asks children
of our neighbors to explain while they are locked up in the basement

Please explain this poem a soldier asks
while our neighbors
are slaughtered
Asks our neighbors to explain a line break
while our children
are without food in a basement

Our faces tremble
As if from the wind

‘How is it’
–a soldier asks—
‘I don’t understand words
if ours is a nation that reads most in the world?’


Russian soldiers are cooking a soup with vegetables snatched from our barns and refrigerators
they are tossing our
to light the stove.

Burning are the fine editions of the youngest Ukrainian poets
Then poets of twothousandtwenties twothousandtens ninetynineties ninetyeighties sixties fifties
and so on until the end of Ukrainian literature
burning are translations
and books in original
contemporaries burning and classics

On fire are all the authors who influenced us, fire
coughs on each book we haven’t read
or read or planned to read
burning are our poems published and unpublished unwritten and rewritten

And this poem about our faces
tossed around in the backyard is a flame
so Russian soldiers finally can gulp their soup.


Russian soldiers decide to entertain
other Russian soldiers by showing off our children’s photo albums

Hey, this one, see? In a bunny costume, an idiot
unlike me here in a military costume
and me again in paratrooper’s costume
and me a sailor
bunnies they are a funny nation
and here he hugs the toy dog just like a girl
but I, yes, I, I had a long sword
and I had a gun
and I ran with a rifle
they these funny people, hug dogs what a strange pictures
hey watch how the fire laughs

And so the childhoods is flames and school years are flames
their charred particles fly up and drop on our faces scattered about in the backyard


Russian soldiers are like worms yes like worms they are crawling out from their
black soil of Russia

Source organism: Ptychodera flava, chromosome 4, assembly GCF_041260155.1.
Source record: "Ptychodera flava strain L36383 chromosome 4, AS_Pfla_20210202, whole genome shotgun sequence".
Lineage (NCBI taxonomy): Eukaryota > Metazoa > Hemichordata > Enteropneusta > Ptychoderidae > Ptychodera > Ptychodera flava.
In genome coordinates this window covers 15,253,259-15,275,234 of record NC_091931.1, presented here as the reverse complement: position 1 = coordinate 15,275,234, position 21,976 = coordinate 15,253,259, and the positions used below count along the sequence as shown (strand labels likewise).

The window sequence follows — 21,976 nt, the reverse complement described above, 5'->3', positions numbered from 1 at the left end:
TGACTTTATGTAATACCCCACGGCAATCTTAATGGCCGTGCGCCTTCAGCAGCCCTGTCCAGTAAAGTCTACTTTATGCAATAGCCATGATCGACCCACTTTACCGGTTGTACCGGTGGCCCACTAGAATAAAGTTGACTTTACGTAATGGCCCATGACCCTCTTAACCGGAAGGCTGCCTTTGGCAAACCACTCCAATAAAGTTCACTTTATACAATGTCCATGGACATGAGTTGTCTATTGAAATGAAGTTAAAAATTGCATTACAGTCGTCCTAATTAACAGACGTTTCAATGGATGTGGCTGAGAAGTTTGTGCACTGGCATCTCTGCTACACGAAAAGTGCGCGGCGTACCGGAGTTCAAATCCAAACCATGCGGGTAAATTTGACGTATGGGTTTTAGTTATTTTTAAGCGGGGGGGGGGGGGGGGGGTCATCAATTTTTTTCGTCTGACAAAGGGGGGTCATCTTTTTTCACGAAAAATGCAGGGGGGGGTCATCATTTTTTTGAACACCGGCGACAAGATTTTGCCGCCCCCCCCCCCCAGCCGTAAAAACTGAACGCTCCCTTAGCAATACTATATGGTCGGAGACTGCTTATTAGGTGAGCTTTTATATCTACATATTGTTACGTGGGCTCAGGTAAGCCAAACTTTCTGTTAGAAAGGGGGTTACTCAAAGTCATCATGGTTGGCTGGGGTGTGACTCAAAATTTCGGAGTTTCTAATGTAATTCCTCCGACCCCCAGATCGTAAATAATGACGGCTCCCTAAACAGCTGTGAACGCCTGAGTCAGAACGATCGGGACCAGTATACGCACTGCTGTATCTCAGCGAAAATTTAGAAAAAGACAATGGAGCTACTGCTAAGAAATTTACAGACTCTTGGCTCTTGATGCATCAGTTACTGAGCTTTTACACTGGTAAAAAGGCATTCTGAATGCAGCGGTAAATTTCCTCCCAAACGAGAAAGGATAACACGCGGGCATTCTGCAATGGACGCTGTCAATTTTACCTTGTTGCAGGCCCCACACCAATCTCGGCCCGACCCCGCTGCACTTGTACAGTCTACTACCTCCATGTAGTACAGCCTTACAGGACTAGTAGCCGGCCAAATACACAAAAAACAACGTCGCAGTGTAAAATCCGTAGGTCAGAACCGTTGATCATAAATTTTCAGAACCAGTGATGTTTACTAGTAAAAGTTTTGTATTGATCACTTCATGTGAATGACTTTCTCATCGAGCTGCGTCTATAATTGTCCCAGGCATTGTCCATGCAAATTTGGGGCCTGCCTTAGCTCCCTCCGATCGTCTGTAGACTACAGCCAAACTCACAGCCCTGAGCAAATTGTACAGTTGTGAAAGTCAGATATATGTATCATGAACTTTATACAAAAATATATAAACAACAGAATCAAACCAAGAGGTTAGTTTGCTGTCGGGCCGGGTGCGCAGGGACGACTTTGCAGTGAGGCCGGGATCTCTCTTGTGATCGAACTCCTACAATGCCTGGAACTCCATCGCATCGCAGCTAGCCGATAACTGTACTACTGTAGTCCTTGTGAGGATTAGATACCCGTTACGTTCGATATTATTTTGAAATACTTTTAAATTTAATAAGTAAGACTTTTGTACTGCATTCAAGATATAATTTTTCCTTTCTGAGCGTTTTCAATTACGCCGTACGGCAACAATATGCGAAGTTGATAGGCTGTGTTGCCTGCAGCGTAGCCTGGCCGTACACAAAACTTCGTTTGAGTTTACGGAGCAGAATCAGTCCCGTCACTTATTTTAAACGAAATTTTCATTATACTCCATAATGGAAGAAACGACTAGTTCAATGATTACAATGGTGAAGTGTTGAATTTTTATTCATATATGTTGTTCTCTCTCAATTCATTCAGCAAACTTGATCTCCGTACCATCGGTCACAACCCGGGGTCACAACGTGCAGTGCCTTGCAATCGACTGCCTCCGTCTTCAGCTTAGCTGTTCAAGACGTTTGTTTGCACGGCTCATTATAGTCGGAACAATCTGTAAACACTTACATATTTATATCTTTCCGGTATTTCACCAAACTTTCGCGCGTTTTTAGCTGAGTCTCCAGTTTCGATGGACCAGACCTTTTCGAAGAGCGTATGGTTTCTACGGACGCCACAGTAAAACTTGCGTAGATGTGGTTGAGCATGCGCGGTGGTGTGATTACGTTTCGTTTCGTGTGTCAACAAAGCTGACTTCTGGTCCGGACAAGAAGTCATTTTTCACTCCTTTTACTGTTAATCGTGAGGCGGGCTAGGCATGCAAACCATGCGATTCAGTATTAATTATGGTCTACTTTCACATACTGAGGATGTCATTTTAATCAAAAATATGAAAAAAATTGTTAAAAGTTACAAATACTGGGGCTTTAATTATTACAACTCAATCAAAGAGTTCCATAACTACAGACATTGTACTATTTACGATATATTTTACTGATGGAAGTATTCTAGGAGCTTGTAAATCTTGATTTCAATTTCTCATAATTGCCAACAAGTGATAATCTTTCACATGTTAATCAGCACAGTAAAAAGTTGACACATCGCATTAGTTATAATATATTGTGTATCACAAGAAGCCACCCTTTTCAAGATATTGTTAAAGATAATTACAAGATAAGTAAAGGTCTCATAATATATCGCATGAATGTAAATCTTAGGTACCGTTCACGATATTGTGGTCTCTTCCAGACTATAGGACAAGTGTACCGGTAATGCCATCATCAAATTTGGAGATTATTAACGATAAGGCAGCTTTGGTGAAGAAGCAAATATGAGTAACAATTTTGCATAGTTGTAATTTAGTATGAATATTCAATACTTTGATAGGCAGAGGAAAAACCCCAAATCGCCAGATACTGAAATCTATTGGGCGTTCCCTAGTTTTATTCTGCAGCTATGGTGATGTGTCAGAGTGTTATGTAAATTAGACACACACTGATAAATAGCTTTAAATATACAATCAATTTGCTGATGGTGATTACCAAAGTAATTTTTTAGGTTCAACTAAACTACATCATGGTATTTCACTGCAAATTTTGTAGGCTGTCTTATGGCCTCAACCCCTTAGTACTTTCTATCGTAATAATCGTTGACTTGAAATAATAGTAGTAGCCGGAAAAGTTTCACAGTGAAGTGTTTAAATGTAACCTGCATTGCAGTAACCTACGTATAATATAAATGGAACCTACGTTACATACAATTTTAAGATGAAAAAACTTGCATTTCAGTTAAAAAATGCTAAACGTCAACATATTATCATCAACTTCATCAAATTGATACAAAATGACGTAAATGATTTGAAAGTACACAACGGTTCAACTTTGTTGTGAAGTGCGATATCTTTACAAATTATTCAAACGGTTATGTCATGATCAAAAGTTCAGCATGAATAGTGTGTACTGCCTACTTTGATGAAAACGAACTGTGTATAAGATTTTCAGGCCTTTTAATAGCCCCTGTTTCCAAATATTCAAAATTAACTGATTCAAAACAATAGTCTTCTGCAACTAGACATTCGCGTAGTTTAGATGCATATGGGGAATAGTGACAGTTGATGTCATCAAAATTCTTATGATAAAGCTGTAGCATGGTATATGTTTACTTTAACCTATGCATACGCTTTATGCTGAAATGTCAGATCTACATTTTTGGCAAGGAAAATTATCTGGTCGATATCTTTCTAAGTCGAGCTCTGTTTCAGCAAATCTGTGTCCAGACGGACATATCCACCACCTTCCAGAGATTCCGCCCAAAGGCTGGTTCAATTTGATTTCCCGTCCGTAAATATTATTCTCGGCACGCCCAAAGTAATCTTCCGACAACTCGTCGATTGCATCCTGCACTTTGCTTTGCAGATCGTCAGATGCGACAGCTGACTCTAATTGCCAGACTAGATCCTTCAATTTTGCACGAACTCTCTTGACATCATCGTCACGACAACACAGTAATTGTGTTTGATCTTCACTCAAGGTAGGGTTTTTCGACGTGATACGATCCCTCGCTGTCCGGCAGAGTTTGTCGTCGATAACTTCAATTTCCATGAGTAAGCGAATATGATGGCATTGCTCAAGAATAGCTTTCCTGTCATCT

to die in the puddles of tears on this Ukrainian street

On the airplanes they fly here and on helicopters
they drop here clinging
to parachutes
of our faces –
On the warships they are navigating across the waters of our day

In the sky they are dying in the ground
they are dying in the water
they are dying they
are dying

But no laughter
is heard
No laughter on the lips of our faces which are tossed about in the backyards.


O the accordion of a municipal bus!
your insides
are clattering with our silences which
we take from our apartments to factories and offices and take it
from work
back home
and from home to hospitals and from hospitals to groceries.

Silence is not golden
it is not
golden it is not
at all –
it’s money that costs less than the paper
on which it’s printed. Inflation!

O inflation
we are all of us millionaires, and it costs
us nothing now to
our mouths shut.

Inside this old and dusty accordion of a public bus
we are the musical notes
too rotten
for a hymn.

Silence is our national currency thousand pink tongues pay
for one little injustice.

Our silence lives under the mattresses in bookcases between
pages of books deposited
as bodyfat
in our fingers and cheeks.

The bus driver
puts his index finger to his oily lips.

This bus, this Russian accordion of a bus, where is it
speeding us to
clutching its engine, flapping
its doors

while an occasional spar flies up, it
is as if gunsmith
is playing an instrument of our bodies
about which
we say not a thing.

Lesyk Panasiuk is a Ukrainian writer, translator, designer and performance artist. Author of 3 poetry books (in Ukrainian), books in translation published in Romanian and Russian, individual works translated into 19 languages. Translator and co-translator of books by Valzhyna Mort, Siarhey Prylutski, Dmitry Kuzmin, Artem Werle and 3 anthologies of Belarusian literature. Laureate of various literary contests. Scholar of the President of Ukraine stipend for writers (2019). Resident and scholar of international residences for writers and translators in Latvia (Ventspils, 2019) and Poland (Warsaw, 2021).

Katie Farris is the author of Standing in The Forrest of Being Alive, which is forthcoming from Alice James Books in 2023. Her previous collection, A Net to Catch My Body in Its Weaving was published by Beloit Poetry Journal as the winner of Chad Walsh Poetry Prize.

Ilya Kaminsky is the poet and translator, author of most recently Deaf Republic (Graywolf Press) and Dancing in Odessa (Tupelo Press). He lives in Atlanta.